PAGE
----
So to try it out, I recreated the core gameplay of my SpaceShooterz game, and this took me.. at most something like half an hour : background parallax, player spritesheet, enemy + basic move routine, shooting and killing. 30 freaking minutes, and not even trying hard.

So this is great news for indie devs. We get an awesome tool for free and the raw power to create very complex 2D gameplays in no time. Since Unity exposes free exports to iOS and Android now, including the long-awaited Windows Phone and Windows 8, you devs have no excuse! Go make some games! This comes at a cost of course : Unity is heavy. In the last year only, the package went from 400megs to a whole freaking gig. The interface also is a marvelous work of the kraken, but you can get over that. I would recommend a computer with good perfs and a big screen though, your eyes will thank you.

Anyways, have fun!


Unity 2D in progress

Been testing out Unity3D’s new 2D features on the 4.3 update, I’ve got to say I’m quite impressed by the simplicity of the overall thing. Blogging on it really soon!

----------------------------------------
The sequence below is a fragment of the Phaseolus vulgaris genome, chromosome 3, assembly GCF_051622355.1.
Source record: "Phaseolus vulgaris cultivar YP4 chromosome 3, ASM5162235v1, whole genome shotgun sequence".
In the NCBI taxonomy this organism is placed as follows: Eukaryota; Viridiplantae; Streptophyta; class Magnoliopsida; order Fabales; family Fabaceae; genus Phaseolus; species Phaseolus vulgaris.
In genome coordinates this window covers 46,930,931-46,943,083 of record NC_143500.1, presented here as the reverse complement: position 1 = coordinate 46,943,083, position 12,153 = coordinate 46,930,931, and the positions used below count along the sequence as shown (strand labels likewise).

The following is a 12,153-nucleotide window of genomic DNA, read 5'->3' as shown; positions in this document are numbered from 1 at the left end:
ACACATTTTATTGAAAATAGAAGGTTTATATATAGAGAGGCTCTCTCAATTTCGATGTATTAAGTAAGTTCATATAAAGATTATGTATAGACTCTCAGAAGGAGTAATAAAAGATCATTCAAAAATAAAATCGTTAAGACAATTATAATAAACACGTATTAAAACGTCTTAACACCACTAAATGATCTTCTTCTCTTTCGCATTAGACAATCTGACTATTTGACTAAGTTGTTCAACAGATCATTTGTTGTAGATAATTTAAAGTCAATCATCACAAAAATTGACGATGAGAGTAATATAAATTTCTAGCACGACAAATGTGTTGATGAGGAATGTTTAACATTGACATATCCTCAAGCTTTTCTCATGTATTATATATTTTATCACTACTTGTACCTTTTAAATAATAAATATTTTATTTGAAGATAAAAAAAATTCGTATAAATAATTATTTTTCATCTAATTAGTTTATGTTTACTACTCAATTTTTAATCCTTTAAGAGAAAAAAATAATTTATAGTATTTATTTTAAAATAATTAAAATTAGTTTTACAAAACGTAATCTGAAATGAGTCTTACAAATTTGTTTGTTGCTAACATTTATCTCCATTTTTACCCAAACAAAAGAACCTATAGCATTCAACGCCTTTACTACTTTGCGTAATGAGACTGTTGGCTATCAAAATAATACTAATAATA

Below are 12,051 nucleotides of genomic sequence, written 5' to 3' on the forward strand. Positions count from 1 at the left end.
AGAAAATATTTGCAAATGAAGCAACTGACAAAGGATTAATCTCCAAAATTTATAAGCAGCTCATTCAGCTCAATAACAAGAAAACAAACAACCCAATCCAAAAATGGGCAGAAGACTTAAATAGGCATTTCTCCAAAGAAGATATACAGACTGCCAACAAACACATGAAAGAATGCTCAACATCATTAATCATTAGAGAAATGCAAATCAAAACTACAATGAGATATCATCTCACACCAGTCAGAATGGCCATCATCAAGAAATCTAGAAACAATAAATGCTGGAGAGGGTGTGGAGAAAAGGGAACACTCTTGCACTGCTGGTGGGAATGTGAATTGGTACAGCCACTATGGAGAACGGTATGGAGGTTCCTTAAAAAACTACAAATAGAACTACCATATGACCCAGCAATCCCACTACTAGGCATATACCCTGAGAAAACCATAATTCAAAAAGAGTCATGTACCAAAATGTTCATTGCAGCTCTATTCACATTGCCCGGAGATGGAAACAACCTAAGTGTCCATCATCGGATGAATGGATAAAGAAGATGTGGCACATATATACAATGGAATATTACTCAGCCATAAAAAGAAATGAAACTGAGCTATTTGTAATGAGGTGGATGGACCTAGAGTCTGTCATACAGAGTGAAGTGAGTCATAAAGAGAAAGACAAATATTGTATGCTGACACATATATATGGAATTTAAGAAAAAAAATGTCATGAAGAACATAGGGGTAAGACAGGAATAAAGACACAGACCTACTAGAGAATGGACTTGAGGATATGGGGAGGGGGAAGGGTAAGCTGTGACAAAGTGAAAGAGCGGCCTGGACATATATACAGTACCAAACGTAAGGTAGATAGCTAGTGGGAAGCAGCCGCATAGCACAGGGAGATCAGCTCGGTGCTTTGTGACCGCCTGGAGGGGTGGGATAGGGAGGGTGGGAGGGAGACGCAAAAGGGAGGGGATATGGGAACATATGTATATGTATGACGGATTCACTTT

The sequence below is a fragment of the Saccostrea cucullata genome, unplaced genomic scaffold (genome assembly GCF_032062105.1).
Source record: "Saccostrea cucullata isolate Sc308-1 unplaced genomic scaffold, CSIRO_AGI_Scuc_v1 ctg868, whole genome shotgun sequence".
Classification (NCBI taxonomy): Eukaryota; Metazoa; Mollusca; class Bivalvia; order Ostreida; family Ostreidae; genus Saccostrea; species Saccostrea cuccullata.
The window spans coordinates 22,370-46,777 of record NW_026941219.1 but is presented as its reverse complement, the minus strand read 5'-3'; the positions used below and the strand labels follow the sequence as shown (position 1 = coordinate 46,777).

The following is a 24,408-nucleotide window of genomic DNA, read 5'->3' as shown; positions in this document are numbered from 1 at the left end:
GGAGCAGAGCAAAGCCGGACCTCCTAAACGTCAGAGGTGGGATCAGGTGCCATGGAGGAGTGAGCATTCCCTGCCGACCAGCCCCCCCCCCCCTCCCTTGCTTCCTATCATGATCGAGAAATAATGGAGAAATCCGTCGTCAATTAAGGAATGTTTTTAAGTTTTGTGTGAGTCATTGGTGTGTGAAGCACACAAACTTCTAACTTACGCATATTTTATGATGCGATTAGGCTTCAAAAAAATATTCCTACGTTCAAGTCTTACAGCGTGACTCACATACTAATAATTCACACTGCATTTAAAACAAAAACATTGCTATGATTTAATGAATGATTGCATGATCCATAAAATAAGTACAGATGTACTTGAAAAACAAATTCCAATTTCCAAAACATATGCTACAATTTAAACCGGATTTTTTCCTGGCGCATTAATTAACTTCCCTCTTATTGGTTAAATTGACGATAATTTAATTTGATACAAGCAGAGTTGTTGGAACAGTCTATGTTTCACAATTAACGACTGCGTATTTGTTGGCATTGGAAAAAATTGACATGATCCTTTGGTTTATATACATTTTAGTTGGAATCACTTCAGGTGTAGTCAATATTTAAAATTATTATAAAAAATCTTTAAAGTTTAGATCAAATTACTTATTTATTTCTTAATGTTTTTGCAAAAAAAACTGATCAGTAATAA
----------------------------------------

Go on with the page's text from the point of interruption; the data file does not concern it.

In the meantime, have a dogemon


Polycode Visual Studio setup

Setting up a Polycode project in Visual Studio is a royal pain in the ass. The fact that you have to use a Win32 project is the main reason. We can resume this in two dreaded words : HUNGARIAN NOTATION. God I hate this.

Of course, this is just for the entry point and fortunately, once this is done, you won’t have to face those horrible names in your code (unless you like this, which should be considered scary). Anyways, here’s a step by step on how to setup a basic Visual Studio project and get you running on trully interesting code in no time:

  1. First of all, we’re going to need a VC++ Win32 project. We’re going to make it empty (screw you, precompiled headers) so that we don’t get a load of files that we won’t need later
  2. We’ve got our neat empty project and I’m going to assume that you’ve got a release build of Polycode. The path for this example will be “C:\Polycode\Framework”. We’re going to go into project properties for our project and set your configuration to “All Configurations”
  3. Go to C/C++ > General and Edit on “Additional Include Directories”. Add the following folders
    • C:\Polycode\Framework\Core\include
    • C:\Polycode\Framework\Core\Dependencies\include
    • C:\Polycode\Framework\Core\Dependencies\include\AL
  4. Go to Linker > General and Edit on “Additional Library Directories”. Add the following folders
    • C:\Polycode\Framework\Core\lib
    • C:\Polycode\Framework\Core\Dependencies\lib
  5. Go to Linker > Input, Edit on “Additional Dependencies” and add the following after setting the Configuration to the correct value